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Discussion Starter #1
Hello all. I just found this place and I figured this would be a great place to find out what I should do to sell a stack of Port Orford cedar that has been sitting in my basement for almost 50 years. My father and a friend cut and stacked these blocks of cedar before I was born and then moved them to my basement. They were intended for use as arrows. They are all 36 1/4 " long and the stack is 5 feet tall. The average size of the blocks is probably 5 " by 5 ".The grain is incredibly strait and most of the ends were sealed. Any Idea who I should contact, or if anyone even would be interested in them?
 

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saskarcher
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old wood

So,you got some old wood you say,,,
Winter is comin up fast here up North, and it gets pretty cold,,,
good firewood is always welcome! :wink:

No, seriously stick2it
you got yourself a little treasure there!!!

Those cedar sticks are history itself,,
felled and gathered by lovers of archery past,,

I'm sure those billets are as fine today as they were way back when,,,
Any archer should be proud to craft arrows using that material,,,

Don't be too hasty in getting rid of it,, I'd say
make sure it goes to a good home
do your pa proud :)

I myself came across some 50year old shafts awhile back,
an older lady seen a pic of my wife shooting her recurve
and phoned us to ask if we would be interested in her husbands archery stuff(he passed away a few years prior)

Well,, he had stuff!!
arrows and bare shafts and recurves and longbows,
quivers and armgaurds gloves and tabs
everything,,, I was in awe!!!

she asked what it was worth??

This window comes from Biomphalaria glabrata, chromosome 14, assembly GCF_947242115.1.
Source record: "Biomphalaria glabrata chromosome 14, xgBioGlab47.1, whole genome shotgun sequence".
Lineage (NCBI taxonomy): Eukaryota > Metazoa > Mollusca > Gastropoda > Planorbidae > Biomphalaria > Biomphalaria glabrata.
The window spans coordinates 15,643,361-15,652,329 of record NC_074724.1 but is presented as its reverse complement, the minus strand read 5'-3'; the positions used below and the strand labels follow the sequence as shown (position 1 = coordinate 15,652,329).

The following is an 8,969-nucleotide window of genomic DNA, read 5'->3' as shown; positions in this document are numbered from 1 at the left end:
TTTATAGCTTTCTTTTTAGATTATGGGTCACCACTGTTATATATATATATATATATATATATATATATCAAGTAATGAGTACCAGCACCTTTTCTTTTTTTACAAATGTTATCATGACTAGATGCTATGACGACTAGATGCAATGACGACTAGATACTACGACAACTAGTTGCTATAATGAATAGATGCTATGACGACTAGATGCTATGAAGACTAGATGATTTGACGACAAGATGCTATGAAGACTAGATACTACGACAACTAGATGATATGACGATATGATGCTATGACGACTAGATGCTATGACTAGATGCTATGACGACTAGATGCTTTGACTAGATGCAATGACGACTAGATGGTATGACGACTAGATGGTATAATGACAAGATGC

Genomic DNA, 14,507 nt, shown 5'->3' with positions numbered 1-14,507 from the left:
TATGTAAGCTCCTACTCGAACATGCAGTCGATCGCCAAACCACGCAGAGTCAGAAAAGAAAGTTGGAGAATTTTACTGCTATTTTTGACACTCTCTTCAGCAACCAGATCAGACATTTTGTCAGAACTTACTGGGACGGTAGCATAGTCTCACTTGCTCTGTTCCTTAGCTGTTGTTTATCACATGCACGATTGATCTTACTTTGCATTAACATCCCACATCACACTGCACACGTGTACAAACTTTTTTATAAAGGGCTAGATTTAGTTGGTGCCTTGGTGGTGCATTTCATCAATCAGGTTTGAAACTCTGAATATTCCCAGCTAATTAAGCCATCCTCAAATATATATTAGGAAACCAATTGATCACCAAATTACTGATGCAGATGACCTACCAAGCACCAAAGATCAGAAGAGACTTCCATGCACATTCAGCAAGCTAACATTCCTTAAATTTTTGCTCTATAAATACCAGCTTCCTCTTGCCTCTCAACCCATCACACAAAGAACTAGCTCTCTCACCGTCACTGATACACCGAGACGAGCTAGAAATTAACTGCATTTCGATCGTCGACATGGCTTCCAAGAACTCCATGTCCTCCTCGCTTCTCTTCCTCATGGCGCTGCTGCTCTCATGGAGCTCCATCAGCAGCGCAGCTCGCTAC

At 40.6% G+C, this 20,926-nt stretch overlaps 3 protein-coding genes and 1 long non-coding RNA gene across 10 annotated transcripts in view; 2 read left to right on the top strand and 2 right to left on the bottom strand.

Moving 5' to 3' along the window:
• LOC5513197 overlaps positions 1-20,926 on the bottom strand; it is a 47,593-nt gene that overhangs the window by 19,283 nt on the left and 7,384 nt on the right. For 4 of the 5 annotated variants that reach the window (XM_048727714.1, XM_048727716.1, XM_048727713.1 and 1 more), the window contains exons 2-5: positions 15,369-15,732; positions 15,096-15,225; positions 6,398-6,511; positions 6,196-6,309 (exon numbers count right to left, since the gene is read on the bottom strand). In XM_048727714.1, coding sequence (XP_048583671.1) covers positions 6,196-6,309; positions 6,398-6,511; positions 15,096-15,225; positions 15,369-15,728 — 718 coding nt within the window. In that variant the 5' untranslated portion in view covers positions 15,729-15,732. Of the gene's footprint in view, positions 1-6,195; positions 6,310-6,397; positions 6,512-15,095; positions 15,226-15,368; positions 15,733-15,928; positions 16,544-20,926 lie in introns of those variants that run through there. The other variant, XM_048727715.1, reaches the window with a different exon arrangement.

I said its almost priceless,,,

she said thats what she wanted to hear!!!

got it all for almost nothing,,,

the arrows fly perfect out of his old bows
he still lives in me
I hope I can say the same some day,,,

So, find a good home for them old cedar billets
thats what traditional archery is all about :cocktail:
 

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Discussion Starter #4
Thanks for the info guys. I looked up tradgang.com and have it bookmarked. I'll post an ad over there this weekend. Tpoof, my dad was into archery when he was young and in the scouts. He and his friend learned how to make their own arrows. Then WWII came along and then a family and the bows and sticks got replaced by rifles so the wood was never used. I imagine they'll make some excellent arrows for someone, heck a whole lot of people.
 

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Straight grained is real hard to find now a days. You have some gold on your hands there.
 

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i saw an article in a magazine where a man was willin to pay up to $200 for two and a half dozen arrows worth of straight grained cedar, but i don't know how old they are (the wood looked old though). even if you don't sell it, you can make some really nice arrows!
 

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Discussion Starter #7
Wow kegan, I could make a fortune at that price. I posted an ad at tradgang and got no response, maybe I'll bump the thread over there and see if it wll make a difference. I also measured some more billets and found out that they are for the most part shorter than I thought. They average probably around 34, still plenty of room to make most all draw lengths I'd imagine.
 

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Discussion Starter #8
Hey kegan, I looked into your suggestion that I could make some really nice arrows and at first thought it would be too expensive to get the equipment to make arrows out of rough stock. Then I found an awesome little tool called a dowel and tennon cutter. With this tool that would cost me less than $50 dollars I can make excellent arrow shafts by running the billets through my table saw to make square stock that is slightly oversized and use a drill to send them through what looks like a heavy duty pencil sharpener. Here's a link to the tool I found

There is a more expensive one there also that may be overkill for what I need, but I'll have to try the inexpensive one first and see how well it works.
 
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